Railway sleepers introduction
Railway sleepers, also known as sleepers, are an important part of the railway. Generally speaking, sleepers are always laid between the two tracks to maintain the correct distance between the gauges. What are the sleepers made of? In the past, railway sleepers were usually made of wood and lasted for about 50 years. Later, with the development of steel rails, steel sleepers appeared. Later, the first concrete sleeper test was carried out in 1906 between Nuremberg and Bamberg, Germany. In recent years, concrete sleepers have been widely used, especially in Europe and Asia. In the UK, steel sleepers are very common. In addition, plastic composite sleepers are also used in rail transit.
Types of rail sleepers:
Historically, wooden neckties were made of various softwoods and some popular hardwoods, such as oak, java, and Kari. They only apply to low-speed lines with a speed limit of 160 km/h. The acceptable wood types for sleepers are European oak, beech, pine, etc. But currently, in some countries, wooden sleepers are mostly replaced by concrete sleepers.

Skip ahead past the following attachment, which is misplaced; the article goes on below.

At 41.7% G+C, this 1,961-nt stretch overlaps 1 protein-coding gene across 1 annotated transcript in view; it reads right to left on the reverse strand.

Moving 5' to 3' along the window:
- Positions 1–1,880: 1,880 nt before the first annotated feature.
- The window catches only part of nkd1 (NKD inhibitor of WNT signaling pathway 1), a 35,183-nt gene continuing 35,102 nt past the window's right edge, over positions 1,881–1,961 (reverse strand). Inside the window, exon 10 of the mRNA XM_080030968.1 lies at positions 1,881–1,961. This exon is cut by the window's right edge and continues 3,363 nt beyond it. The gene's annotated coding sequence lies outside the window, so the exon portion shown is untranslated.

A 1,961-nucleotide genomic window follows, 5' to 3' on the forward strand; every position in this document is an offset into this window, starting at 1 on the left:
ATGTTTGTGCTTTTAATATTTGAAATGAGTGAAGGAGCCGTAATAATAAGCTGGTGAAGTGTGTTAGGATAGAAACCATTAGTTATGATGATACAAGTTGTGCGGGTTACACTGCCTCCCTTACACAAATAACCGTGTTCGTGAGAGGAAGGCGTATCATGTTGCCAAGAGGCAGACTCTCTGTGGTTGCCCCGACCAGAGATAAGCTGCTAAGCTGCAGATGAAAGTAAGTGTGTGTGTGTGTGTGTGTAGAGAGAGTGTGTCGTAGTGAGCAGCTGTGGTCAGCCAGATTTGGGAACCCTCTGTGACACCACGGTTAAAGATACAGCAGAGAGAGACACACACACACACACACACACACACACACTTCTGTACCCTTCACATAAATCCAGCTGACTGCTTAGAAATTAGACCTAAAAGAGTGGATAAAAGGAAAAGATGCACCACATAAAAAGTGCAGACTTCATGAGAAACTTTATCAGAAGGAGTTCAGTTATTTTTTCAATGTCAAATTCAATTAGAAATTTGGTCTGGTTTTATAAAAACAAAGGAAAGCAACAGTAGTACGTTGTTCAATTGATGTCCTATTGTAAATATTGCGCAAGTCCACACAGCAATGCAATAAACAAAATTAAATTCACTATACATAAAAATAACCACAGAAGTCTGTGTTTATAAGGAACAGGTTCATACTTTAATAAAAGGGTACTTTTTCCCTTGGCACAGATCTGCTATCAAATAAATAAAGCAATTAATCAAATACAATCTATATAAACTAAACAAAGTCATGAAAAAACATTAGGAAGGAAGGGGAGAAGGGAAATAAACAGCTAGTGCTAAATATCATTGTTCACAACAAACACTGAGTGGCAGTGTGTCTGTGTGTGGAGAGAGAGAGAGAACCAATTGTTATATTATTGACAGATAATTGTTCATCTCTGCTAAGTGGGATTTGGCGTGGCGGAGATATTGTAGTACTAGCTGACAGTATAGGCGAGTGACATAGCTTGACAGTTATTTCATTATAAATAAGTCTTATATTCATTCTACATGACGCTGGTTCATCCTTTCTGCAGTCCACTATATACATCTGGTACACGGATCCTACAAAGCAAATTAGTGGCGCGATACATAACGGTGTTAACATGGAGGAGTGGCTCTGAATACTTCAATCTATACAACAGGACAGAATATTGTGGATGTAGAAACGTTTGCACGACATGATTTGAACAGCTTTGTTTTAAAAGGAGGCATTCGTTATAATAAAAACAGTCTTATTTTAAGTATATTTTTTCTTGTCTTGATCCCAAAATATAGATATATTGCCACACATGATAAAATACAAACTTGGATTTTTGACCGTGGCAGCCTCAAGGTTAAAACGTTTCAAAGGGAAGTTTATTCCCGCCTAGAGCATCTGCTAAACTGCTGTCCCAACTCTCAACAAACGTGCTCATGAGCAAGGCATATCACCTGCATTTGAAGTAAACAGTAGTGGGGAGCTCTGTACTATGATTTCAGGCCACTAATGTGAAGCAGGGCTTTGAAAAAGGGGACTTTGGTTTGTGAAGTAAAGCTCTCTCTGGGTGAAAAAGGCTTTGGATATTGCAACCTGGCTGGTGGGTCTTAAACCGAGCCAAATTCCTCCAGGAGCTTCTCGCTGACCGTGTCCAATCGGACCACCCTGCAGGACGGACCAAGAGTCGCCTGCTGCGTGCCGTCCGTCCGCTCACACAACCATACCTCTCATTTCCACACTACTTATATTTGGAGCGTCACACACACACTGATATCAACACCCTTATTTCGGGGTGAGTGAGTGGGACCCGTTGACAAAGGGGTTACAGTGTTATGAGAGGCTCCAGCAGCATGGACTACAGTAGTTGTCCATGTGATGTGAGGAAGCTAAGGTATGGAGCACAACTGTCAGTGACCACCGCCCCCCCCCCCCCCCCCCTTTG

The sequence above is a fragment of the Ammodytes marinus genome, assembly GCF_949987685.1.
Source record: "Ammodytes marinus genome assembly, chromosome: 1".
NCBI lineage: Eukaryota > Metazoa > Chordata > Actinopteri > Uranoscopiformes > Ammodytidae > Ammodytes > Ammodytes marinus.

Easy to manufacture and handle Good electrical insulation
Easily adapt to non-standard situations
Expensive limited wood resources
Recently, steel sleepers mainly deal with heavy loads and can be designed to adapt to different track specifications. Because of the same weight as wood, steel sleepers can replace wooden sleepers and be used in ballasted bridges, providing a more durable and firmer solution without increasing the bridge load.